Employers and employees are obligated to do everything practicable to stay safe at work. If you're wearing respirators with facial hair, you are at risk of being exposed to har

Credit: 3M

Is it possible to pass a fit test with facial hair?

The short answer is maybe. You might be able to pass a fit test with some stubble. However, the results will not be reflective of the fit that could be achieved on a clean-shaven face.

The other problem is this. If you have 1mm growth when you're fit tested and the next day you have 1.5mm growth, then you won't know if that extra length would cause you to fail the fit test. This is why being clean-shaven is a requirement under all international respiratory protection standards (such as the AS/NZS 1716:2009 and OSHA) when wearing a respirator, including when getting fit tested.

This being said, there is some subjectivity as to what is meant by "clean-shaven." Not every person can get a baby-face smooth finish with a razor. We take this into account when we're deciding who we can and can't test. Sometimes, a little stubble may be unavoidable for some people.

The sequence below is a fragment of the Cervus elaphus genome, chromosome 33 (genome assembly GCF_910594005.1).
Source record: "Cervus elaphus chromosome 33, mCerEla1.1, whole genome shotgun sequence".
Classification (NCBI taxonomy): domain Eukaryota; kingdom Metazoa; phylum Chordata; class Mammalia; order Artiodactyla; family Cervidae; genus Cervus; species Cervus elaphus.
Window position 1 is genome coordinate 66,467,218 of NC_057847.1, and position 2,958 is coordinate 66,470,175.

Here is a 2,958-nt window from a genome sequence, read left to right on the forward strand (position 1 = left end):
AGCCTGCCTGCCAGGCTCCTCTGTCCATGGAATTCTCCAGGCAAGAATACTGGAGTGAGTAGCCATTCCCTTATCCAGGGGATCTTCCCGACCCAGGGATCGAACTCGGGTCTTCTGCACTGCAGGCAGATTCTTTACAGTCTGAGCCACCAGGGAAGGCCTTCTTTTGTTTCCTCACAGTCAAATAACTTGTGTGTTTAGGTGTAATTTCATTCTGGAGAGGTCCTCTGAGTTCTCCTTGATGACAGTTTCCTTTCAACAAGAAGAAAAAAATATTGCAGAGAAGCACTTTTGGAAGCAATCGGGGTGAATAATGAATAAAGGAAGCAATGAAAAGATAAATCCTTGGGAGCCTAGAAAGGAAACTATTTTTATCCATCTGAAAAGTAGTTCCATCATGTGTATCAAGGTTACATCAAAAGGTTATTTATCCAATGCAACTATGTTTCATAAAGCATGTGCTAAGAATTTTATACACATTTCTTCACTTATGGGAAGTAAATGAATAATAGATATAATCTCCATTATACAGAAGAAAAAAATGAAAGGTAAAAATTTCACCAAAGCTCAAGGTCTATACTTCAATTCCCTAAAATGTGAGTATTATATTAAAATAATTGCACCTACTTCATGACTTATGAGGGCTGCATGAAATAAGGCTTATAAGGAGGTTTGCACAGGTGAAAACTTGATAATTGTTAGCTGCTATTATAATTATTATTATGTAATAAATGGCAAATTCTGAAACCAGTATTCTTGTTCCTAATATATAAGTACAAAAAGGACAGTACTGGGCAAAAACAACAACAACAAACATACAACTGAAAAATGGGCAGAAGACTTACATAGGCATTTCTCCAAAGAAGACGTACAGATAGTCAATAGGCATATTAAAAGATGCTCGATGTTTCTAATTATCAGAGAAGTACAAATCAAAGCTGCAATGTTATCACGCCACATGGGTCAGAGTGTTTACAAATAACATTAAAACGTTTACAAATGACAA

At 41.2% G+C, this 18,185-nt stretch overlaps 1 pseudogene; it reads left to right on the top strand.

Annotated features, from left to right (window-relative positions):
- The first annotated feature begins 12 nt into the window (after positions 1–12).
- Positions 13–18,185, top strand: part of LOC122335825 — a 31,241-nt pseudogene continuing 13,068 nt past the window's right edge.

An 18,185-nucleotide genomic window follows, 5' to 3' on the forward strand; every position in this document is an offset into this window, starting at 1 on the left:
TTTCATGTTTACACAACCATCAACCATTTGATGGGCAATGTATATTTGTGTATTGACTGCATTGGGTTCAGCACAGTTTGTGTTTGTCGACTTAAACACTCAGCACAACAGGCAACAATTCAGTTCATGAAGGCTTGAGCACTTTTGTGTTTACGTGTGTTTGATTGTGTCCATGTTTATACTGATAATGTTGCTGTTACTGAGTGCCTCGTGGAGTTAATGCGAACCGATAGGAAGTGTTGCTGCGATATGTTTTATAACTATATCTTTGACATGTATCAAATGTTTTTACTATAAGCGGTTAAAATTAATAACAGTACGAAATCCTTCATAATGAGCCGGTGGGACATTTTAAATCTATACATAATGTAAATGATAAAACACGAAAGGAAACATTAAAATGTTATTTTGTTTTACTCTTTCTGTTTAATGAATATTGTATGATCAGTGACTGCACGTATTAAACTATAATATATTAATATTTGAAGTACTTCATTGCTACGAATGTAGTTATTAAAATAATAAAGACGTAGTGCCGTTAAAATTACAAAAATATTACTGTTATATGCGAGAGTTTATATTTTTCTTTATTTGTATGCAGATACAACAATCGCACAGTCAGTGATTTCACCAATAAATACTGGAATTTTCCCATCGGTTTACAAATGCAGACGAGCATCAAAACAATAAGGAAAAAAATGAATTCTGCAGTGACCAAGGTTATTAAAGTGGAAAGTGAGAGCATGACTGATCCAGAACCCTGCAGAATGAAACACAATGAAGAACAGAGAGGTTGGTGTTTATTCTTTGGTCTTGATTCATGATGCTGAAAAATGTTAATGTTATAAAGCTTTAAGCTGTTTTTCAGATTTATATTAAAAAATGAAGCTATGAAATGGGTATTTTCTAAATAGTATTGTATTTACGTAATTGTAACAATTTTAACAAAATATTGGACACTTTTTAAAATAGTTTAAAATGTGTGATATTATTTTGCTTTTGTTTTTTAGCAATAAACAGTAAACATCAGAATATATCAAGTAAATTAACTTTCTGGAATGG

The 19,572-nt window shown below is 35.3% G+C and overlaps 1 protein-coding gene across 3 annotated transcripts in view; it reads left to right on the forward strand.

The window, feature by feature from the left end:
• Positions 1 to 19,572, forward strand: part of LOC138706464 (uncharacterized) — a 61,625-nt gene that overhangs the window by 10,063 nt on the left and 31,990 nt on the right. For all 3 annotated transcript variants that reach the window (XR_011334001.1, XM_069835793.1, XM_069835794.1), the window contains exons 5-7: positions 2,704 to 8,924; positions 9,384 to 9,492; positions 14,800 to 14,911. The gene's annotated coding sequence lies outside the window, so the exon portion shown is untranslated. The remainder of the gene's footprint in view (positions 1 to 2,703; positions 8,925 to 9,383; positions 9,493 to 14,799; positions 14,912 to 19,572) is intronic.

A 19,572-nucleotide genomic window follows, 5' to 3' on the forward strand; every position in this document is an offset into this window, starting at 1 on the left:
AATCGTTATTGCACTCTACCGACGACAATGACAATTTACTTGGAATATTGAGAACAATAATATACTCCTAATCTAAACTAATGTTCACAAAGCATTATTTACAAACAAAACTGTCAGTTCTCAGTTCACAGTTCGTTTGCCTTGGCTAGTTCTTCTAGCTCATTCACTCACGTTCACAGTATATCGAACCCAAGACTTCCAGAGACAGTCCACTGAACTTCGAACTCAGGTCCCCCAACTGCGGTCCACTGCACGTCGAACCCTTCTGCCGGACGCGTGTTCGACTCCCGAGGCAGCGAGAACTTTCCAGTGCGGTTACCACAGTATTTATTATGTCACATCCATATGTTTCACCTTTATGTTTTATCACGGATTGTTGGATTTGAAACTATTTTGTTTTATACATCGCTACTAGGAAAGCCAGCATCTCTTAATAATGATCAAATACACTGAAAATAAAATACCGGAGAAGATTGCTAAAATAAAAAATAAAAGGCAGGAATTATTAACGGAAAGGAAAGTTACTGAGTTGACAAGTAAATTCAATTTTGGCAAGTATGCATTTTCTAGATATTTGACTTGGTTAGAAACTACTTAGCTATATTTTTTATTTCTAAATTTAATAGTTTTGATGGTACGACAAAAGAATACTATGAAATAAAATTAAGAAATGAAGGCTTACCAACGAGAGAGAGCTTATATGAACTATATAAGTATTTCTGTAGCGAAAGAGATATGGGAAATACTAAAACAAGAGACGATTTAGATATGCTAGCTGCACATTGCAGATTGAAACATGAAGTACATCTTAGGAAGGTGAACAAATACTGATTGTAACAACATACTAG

What about people who can't shave for religious/cultural/medical/personal reasons?

If you can't shave for religious/cultural/medical/personal reasons there are options.

  1. If you're in Victoria, you can enroll in the Singh Thatta trial at the Royal Melbourne Hospital. This trial is open to healthcare workers and clinical placement students.

  2. If you're a healthcare worker or clinical student in NSW, you may be able to use the Singh Thatta Technique.

  3. You can ask to be reassigned to an area where tight-fitting respirators are not required.

  4. You can wear a loose-fitting powered-air purifying respirator (PAPR)

If you're an employer, we recommend having a facial hair policy in place that is made available to all new hires. This way, there are no surprises when it comes time to wear tight-fitting respirators. We have free facial hair policy templates. If you want one, email us at